Managing Diabetes with
the Wearable Pancreas


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The idea of finding a cure for diabetes – a disease that affects 360 million people worldwide – has been an elusive challenge for researchers. Until a biological cure comes along, a bionic pancreas being developed by a biomedical engineer could be a bridge to the cure.  

The daily maintenance of Type 1 diabetes is extremely demanding. Today people manage it with either multiple daily insulin injections or the use of an insulin pump and sometimes a continuous glucose monitor. Insulin users have to calculate appropriate doses based on what they eat, their physical activity, blood glucose, and other factors. It’s a complicated self-monitoring dosage regimen based on glucose levels measured through multiple finger sticks. 

Prof. Edward R. Damiano with his son David, who is a Type I diabetic. Image: BU.edu

“The bionic pancreas is a wearable device that makes automated decisions for you and lifts the burden of diabetes management,” says Edward R. Damiano, associate professor of biomedical engineering in the Department of Biomedical Engineering, Boston University. Damiano started working on the device over ten years ago, with an aim to have it on the market before his son, who has type 1 diabetes, goes to college in 2017.  

“When my son goes to college, it will be on him to manage his diabetes. What we want to build is something that will be much safer, be much more effective, and require much less effort,” says Damiano. "It will relieve him from constantly having to think about his glucose levels and free him up to do the things an 18-year old college kid needs to do.” 

Closed-Loop System

The bionic pancreas combines the two valuable tools – insulin pump and glucose monitor – with a third technology to create a completely automated “closed-loop” system. It uses a computer program to calculate how much insulin the pump delivers based on readings from the continuous glucose monitor. “There was a need for a mathematical algorithm to determine what are the appropriate doses of insulin to give in response to a glucose signal that continuously updates every five minutes,” says Damiano. 

Even with continuous insulin infusion, it is almost impossible to completely avoid hyperglycemia (high blood glucose) and hypoglycemia (low blood glucose). “We added another hormone – glucagon – which opposes the insulin infusion as it raises glucose levels. It’s compromised in people with type 1 diabetes, so they really suffer from a dual hormonal insufficiency,” explains Damiano.  

Prof. Damiano’s aim in building a bionic pancreas is to remove the human brain from the equation. Image: Cydney Scott / BU.edu

 

 

The bionic pancreas acts automatically to keep blood glucose levels within a normal range by automatically raising and lowering the blood glucose (just as the pancreas does). The device includes three components: a continuous glucose monitor, control software (smartphone app), and the insulin and glucagon pumps. It gets automated glucose levels every five minutes and the control software makes 288 decisions every day that determine dosage. The smartphone app then directs an insulin pumps clipped to the patient’s belt to inject either insulin or its counterpart, glucagon, as needed.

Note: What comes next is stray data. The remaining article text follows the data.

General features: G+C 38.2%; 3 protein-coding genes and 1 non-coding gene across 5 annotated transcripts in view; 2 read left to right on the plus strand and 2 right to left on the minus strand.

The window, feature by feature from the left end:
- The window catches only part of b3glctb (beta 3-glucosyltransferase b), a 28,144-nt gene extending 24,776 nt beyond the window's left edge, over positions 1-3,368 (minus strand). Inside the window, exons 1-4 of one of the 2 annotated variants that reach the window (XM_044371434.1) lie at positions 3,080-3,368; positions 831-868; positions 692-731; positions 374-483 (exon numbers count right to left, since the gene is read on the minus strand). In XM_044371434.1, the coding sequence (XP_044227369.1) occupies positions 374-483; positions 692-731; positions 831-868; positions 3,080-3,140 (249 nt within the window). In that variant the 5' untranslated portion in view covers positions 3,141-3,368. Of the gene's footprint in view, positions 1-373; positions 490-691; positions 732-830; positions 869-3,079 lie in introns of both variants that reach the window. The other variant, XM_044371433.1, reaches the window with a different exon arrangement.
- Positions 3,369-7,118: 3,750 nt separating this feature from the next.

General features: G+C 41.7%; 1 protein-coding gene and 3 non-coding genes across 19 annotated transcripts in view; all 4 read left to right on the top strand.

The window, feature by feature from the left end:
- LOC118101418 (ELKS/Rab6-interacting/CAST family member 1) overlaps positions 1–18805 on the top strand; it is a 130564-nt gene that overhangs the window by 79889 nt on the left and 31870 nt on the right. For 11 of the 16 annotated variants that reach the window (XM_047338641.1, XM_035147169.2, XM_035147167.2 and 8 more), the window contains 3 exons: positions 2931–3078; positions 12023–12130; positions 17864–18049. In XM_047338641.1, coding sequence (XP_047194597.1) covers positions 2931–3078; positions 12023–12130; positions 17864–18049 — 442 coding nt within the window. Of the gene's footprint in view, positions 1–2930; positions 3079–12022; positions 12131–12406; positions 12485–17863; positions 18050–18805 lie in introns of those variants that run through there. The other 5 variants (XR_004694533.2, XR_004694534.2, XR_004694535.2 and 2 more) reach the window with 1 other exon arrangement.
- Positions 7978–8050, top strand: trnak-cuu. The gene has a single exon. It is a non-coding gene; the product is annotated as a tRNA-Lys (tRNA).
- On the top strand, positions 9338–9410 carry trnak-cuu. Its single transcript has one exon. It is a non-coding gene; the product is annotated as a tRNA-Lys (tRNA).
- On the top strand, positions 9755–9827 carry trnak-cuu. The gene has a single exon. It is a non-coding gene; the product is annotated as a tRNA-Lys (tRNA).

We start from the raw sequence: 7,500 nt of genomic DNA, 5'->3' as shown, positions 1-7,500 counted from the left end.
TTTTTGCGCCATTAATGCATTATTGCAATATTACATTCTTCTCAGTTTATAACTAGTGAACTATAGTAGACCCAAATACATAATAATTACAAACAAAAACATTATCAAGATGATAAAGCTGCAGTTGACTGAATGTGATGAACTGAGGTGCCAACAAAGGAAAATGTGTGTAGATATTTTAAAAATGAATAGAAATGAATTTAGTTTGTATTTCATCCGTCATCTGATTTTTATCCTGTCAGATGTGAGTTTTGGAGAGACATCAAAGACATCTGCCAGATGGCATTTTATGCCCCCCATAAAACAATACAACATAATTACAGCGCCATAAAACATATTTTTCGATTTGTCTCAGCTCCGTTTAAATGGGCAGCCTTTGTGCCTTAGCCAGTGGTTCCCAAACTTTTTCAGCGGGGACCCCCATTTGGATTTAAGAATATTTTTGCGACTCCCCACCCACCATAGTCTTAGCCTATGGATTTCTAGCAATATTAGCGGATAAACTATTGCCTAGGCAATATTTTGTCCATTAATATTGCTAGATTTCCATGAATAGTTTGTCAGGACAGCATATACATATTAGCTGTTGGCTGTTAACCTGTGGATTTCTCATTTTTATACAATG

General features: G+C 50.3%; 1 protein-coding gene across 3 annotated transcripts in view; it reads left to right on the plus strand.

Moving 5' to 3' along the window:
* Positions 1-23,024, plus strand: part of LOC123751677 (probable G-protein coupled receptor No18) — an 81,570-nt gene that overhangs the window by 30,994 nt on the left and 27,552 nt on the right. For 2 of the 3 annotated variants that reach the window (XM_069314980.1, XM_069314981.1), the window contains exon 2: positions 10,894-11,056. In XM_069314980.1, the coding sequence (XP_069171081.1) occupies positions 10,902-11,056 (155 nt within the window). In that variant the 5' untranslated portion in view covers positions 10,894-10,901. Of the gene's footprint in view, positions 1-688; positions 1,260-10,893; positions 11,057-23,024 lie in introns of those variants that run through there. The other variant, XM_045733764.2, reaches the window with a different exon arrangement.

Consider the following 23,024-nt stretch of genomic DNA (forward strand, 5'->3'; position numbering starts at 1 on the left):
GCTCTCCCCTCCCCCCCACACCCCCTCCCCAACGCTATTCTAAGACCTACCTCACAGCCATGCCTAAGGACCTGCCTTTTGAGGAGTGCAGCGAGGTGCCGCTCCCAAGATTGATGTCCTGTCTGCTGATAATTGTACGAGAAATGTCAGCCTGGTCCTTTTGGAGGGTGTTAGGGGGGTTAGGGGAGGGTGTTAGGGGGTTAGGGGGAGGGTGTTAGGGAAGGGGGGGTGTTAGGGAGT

“Currently it runs on the iPhone and uses a Bluetooth radio to talk to the pumps,” says Damiano, adding that his team is currently in the process of working with his industrial collaborators to build a new platform – a single handheld unit that will have all of the components built into one device – essentially turning three devices into one.

Prototype to Product

To handover the control to a machine for dosage is a first in the diabetes business, so the bionic pancreas will have to meet stringent regulatory challenges. Damiano and his team of engineers have been conducting extensive clinical trials for over six years and have two-and-a-half more years of studies ahead of them before the device is submitted for FDA approval.  

“We are in the midst of our second outpatient study in adults that we refer to as our Bionic Pancreas Multicenter Study, which is being conducted at four clinical sites across the country,” he says. After the final pivotal study in 2016, data from the clinical trials along with all of the necessary device documentation will be submitted for FDA approval in early 2017. The results have been promising so far and Damiano is optimistic about having an FDA-approved device by the second half of 2017.  

In 2013, the FDA approved Medtronic’s MiniMed 530G, as the first artificial pancreas device system in the FDA’s “threshold-suspend” category. The MiniMed can sense when blood sugar levels drop to a doctor-programmed danger zone and if the wearer doesn’t respond to an audible alert, it automatically shuts off the insulin supply. Their artificial pancreas, however, never increases insulin dosing nor does it add glucagon.  

“Our system completely takes over diabetes management,” reiterates Damiano, who is hopeful the bionic pancreas will be available for use in 3-4 years. In the coming years, even before the device hits the market, he envisions that cloud-based support for medical data is going to become extremely important. “Health metrics like blood glucose data, insulin dosing information, and related data could be available in the cloud and help people manage their diabetes. Access and exchange of this information with a cloud-support system will mark an important change in diabetes management that will be even further exploited by a bionic pancreas in the near future.”

The bionic pancreas is a wearable device that makes automated decisions for you and lifts the burden of diabetes management.

Prof. Edward R. Damiano,
Boston University

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August 2014

by Chitra Sethi, Managing Editor, ASME.org